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 Table of Contents  
CASE REPORT
Year : 2020  |  Volume : 8  |  Issue : 1  |  Page : 23-25

Pulmonary actinomycosis presenting as a pleural tumour


1 DM, Critical Care and Emergency Medicine, B & C Medical College Teaching Hospital and Research Centre, Birtamod, Jhapa, Nepal
2 Anaesthesia & Critical Care, B & C Medical College Teaching Hospital and Research Centre, Birtamod, Jhapa, Nepal
3 MBBS, Medical Officer, Critical Care and Emergency Medicine, B & C Medical College Teaching Hospital and Research Centre, Birtamod, Jhapa, Nepal

Date of Submission20-Dec-2018
Date of Decision03-May-2019
Date of Acceptance01-Oct-2019
Date of Web Publication11-Feb-2020

Correspondence Address:
Dr. Neeraj Kumar Keyal
Critical Care and Emergency Medicine, B & C Medical College Teaching Hospital and Research Centre, Birtamod, Jhapa
Nepal
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Source of Support: None, Conflict of Interest: None


DOI: 10.4103/jacp.jacp_27_18

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  Abstract 


Pulmonary actinomycosis is a rare gram positive higher prokaryotic bacterial infection. We hereby present a case of 78-year old male presented with non-specific symptoms like cough, shortness of breath (SOB) and chest pain mimicking as pulmonary tuberculosis, fungal infection and lung cancer but was diagnosed to have pulmonary actinomycosis. From this, we want to emphasize that pulmonary actinomycosis should be evaluated in all patients that are not responding to anti-tubercular and lung cancer treatment.

Keywords: Actinomycosis, malignancy, tuberculosis


How to cite this article:
Keyal NK, Shrestha R, Nepal N, Nakarmi M. Pulmonary actinomycosis presenting as a pleural tumour. J Assoc Chest Physicians 2020;8:23-5

How to cite this URL:
Keyal NK, Shrestha R, Nepal N, Nakarmi M. Pulmonary actinomycosis presenting as a pleural tumour. J Assoc Chest Physicians [serial online] 2020 [cited 2020 Feb 22];8:23-5. Available from: http://www.jacpjournal.org/text.asp?2020/8/1/23/278119




  Introduction Top


Actinomycosis is a chronic granulomatous disease caused by gram positive non-spore-forming anaerobic or micro aerophilic bacteria belonging to Actinomyceataceae.[1] Lung involvement is seen in only 15% patients. It is more common in male and in patients with respiratory disorders. It results from aspiration of gastrointestinal or oropharangeal secretions and from hematogeneous, lymphatic spread or spread from the neck through mediastinum but is rare.[2] There is no case report of actinomycosis presenting as a pleura tumour.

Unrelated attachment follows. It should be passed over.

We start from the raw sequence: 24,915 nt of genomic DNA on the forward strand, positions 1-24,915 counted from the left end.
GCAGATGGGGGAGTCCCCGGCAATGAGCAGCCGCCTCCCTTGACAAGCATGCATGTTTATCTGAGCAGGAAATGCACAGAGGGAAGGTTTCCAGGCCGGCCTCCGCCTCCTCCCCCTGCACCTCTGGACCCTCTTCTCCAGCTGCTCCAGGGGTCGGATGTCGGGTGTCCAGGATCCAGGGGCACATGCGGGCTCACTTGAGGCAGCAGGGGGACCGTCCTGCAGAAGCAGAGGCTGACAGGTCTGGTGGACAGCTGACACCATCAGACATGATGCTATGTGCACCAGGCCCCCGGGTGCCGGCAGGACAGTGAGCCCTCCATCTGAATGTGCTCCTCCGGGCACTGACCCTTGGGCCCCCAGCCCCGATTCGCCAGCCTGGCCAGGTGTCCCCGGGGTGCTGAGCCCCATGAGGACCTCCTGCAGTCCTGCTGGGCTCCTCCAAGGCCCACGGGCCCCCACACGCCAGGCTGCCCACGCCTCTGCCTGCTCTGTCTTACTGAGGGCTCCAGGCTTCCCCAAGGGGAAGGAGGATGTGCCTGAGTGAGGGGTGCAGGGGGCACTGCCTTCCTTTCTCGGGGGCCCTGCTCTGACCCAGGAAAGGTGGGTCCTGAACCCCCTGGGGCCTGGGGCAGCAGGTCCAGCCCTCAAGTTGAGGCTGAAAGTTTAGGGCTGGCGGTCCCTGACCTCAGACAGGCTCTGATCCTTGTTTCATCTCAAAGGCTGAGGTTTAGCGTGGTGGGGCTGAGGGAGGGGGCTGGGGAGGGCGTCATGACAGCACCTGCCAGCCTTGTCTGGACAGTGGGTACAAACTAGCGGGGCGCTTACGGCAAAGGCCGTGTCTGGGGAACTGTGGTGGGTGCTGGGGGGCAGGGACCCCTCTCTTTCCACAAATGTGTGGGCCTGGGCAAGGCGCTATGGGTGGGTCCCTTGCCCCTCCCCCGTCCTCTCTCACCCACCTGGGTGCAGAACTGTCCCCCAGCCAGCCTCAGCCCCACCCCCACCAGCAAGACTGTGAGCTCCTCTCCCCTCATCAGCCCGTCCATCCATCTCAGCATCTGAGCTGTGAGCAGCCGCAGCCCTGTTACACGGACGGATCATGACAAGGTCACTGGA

Case history Top


A 78-year old hypertensive, diabetic chronic obstructive pulmonary disease (COPD) male with past history of pulmonary tuberculosis presented with cough, shortness of breath, chest pain and fever and weight loss of 10 kg in one month.

At presentation, Glasgow coma scale was 14/15. His pulse rate was 120 beats/per min regular, blood pressure 90/60 mm Hg, respiratory rate 26 breaths/min, oxygen saturation 88% on room air and temperature of 101°F. Respiratory system examination showed decreased breath sound on right side and crepitation on left side of chest. Cardiovascular system examination showed pansystolic murmur on tricuspid area. Abdominal examination was normal. In laboratory parameter, total leucocyte count was 22,500/mm3 with predominance of neutrophil, platelet count was normal, serum urea was 100mg/dl, creatinine was 2.7mg/dl. In liver function test bilirubin was normal, serum alanine aminitransferase (ALT) 3603U/L and serum aspartate aminotransferase (AST) was 2632 U/L and INR was 2.99. Pleural fluid examination showed exudative effusion. His sputum was negative for acid-fast bacilli, fungus and malignant cells.

Chest X-ray showed right-sided homogeneous opacity with tracheal shift suggesting of malignancy or collapse of right hemithorax ([Figure 1]). Contrast-enhanced chest tomography showed huge well-defined thin-walled hypodense cystic lesion occupying the right entire hemithorax causing mass effect and complete collapse of right lung with internal septation and calcific speaks suggesting of chronic empyema or pleural-based tumour ([Figure 2]). Lung biopsy was done and histopathological examination and staining with hematoxylin and eosin stain ([Figure 3]) confirmed it as pulmonary actinomycosis.
Figure 1 Chest X ray showing collapse of right side of lung

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Figure 2 CT Chest showing collapse of right lung with mass